Choosing Community over Competition

Heather Palow, Coach

As we celebrate the value of gaining personal and professional development by working with a professional Coach during International Coaching Week, I was drawn to the idea of how Coaches provide professional development for each other by choosing to focus on community building over competition when Coaches support other Coaches.

In many aspects of owning a small business, I’ve found that there is a constant tug-o-war on your limited resources, with the most precious being your time. So why would a Coach choose to spend time with other Coaches rather than attend to their never ending to do list?

Community

  • Knowing that there are other Coaches out there can motivate you to learn from others, dig deeper into a topic, and really understand the information. By sharing past experiences and lessons learned, I have found great perspective in how far I’ve come and have yet to go.
  • In coaching we believe that our clients have unlimited potential, and we should also believe that of ourselves. By talking with other Coaches about the pros and cons of an idea, we can actually save time and money by sharing an idea in a closed test market before offering that idea to the general public.
  • The feeling of being part of a collaborative community boosts enthusiasm and empowers everyone. Many Coaches work as solopreneurs or in very small teams. Knowing that there are others out there also supporting clients can motivate you to keep on growing and taking on new initiatives.
  • As a community, we can increase the awareness of how coaching supports our society. We can band together to make positive changes in the industry and policies around insurance and employer coverage for our services.

I know, this all sounds great. But what about when fear and our inner critic creeps in and we start to worry that talking with other Coaches will create competition?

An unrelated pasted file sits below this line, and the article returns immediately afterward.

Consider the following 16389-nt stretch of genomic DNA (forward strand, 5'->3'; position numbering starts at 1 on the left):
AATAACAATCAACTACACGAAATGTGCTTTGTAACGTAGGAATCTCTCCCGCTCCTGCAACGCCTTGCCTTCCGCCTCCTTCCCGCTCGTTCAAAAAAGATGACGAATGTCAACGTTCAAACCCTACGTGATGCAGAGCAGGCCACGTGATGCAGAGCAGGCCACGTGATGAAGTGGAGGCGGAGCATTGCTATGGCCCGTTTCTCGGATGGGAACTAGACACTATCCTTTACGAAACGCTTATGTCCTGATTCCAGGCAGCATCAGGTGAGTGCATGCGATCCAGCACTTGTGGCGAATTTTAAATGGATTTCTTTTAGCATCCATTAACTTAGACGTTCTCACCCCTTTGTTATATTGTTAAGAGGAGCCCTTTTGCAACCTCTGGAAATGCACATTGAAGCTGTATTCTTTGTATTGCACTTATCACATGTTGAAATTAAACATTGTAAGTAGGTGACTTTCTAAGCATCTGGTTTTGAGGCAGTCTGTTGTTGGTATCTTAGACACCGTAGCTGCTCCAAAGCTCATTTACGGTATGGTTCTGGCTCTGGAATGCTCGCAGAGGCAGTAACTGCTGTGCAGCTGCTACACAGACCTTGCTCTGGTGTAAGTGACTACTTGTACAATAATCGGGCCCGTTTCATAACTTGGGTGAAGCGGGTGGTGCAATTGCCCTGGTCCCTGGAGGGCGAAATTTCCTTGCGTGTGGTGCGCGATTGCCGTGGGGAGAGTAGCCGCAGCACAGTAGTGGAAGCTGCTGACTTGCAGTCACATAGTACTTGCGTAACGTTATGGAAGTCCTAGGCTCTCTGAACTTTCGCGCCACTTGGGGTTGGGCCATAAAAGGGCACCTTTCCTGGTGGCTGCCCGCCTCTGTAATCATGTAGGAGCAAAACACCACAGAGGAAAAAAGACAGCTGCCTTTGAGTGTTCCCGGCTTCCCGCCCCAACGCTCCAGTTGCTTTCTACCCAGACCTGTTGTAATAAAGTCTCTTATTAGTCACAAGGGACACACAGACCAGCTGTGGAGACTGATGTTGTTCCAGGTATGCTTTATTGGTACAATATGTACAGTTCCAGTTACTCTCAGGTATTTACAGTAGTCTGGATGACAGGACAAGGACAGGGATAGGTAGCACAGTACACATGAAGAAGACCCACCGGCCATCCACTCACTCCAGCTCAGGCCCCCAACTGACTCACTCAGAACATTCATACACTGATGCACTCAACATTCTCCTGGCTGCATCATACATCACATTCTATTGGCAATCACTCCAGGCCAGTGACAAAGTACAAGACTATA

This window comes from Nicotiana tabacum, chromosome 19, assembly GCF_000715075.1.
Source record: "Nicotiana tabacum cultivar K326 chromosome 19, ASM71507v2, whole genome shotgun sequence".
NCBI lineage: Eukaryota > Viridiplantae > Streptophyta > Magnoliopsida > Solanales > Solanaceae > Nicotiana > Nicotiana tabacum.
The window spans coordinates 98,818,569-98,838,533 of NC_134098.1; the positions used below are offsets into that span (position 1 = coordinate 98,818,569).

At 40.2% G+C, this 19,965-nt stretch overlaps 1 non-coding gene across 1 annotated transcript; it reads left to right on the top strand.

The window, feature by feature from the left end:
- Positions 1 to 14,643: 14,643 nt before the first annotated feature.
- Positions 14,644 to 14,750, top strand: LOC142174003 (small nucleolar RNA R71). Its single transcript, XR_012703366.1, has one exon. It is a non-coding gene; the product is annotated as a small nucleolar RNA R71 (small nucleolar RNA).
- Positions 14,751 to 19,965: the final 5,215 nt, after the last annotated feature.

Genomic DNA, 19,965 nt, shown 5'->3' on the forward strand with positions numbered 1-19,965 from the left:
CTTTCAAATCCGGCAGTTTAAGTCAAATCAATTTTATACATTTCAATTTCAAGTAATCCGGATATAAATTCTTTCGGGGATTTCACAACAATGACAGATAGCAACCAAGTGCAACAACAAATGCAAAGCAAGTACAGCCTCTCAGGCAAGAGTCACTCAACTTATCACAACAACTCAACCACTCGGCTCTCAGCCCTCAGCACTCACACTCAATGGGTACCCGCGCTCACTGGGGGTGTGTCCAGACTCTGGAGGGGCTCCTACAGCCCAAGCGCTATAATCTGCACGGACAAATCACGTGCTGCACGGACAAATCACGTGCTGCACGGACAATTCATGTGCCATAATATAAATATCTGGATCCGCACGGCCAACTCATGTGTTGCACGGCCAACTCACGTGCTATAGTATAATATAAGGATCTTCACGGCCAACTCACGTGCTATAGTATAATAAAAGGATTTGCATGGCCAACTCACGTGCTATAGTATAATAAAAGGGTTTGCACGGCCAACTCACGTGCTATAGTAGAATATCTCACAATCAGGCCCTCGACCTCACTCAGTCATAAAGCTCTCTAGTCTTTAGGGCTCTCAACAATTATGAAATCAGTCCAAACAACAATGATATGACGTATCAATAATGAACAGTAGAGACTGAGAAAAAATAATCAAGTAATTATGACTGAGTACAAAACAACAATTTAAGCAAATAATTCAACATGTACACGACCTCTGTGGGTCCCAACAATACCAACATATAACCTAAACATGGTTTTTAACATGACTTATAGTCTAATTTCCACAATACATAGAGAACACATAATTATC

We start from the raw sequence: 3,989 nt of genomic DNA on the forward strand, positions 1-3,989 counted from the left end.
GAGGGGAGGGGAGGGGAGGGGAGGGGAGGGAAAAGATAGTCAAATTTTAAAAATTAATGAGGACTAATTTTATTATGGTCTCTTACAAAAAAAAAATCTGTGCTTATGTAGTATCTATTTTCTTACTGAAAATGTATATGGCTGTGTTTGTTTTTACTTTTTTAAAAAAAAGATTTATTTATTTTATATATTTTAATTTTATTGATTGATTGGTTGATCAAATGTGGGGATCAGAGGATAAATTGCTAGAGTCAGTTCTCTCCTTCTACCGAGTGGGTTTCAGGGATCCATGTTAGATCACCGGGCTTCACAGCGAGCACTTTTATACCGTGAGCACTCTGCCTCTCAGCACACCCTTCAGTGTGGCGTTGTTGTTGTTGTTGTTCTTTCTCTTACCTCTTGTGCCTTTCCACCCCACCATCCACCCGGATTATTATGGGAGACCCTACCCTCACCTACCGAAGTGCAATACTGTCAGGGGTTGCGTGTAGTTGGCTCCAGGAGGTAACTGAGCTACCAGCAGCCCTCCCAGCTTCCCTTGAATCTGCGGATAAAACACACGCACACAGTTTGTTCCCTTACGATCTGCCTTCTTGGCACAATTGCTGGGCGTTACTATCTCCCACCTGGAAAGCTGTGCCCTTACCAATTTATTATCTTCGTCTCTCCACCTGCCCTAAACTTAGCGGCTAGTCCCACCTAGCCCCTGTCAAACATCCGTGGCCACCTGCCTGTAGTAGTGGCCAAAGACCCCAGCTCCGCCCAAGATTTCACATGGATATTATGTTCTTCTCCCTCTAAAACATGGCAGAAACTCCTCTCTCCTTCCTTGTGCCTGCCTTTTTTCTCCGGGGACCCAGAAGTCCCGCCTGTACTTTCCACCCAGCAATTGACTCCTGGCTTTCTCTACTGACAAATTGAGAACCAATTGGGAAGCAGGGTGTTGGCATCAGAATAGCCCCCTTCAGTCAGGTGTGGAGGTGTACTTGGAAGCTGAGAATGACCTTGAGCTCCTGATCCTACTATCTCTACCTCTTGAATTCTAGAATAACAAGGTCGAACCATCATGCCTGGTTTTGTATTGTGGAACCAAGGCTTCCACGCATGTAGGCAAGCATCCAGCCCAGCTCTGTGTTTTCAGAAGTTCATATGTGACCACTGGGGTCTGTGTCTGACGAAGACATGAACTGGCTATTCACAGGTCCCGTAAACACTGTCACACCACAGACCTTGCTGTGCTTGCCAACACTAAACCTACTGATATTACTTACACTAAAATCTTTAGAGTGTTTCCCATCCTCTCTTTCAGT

Competition

  • As Coaches, we all desire to support our clients. This shared goal creates the opportunity to reframe the word “competition” to think of it more as accountability and motivation. We can build on other Coaches’ excitement to encourage ourselves to push a bit harder or show up a bit more in our day-to-day activities.
  • When we talk with others, we start to understand what’s unique about our own story. Only you have your story and passions and they are your best marketing tool. By talking with others about their stories, it will give you inspiration about your sense of purpose and quiet your limiting beliefs.
  • By getting to know other Coaches and their values, you can feel confident in your referral network. Most coaches aren’t all things to all clients and having a strong referral network that you can confidently transition your client to will make you feel much more comfortable as you know they will be in good hands.

Community and competition can be good things that make us thrive. The trust in the coaching community and knowledge sharing that happens when I work with people considering coaching schools are two of my favorite aspects of working with people who are thinking about becoming a Coach.

Perhaps the most important thing about choosing community over competition is the feeling of support we give and receive when sharing knowledge. Support and encouragement that your never ending to do list will never give you.

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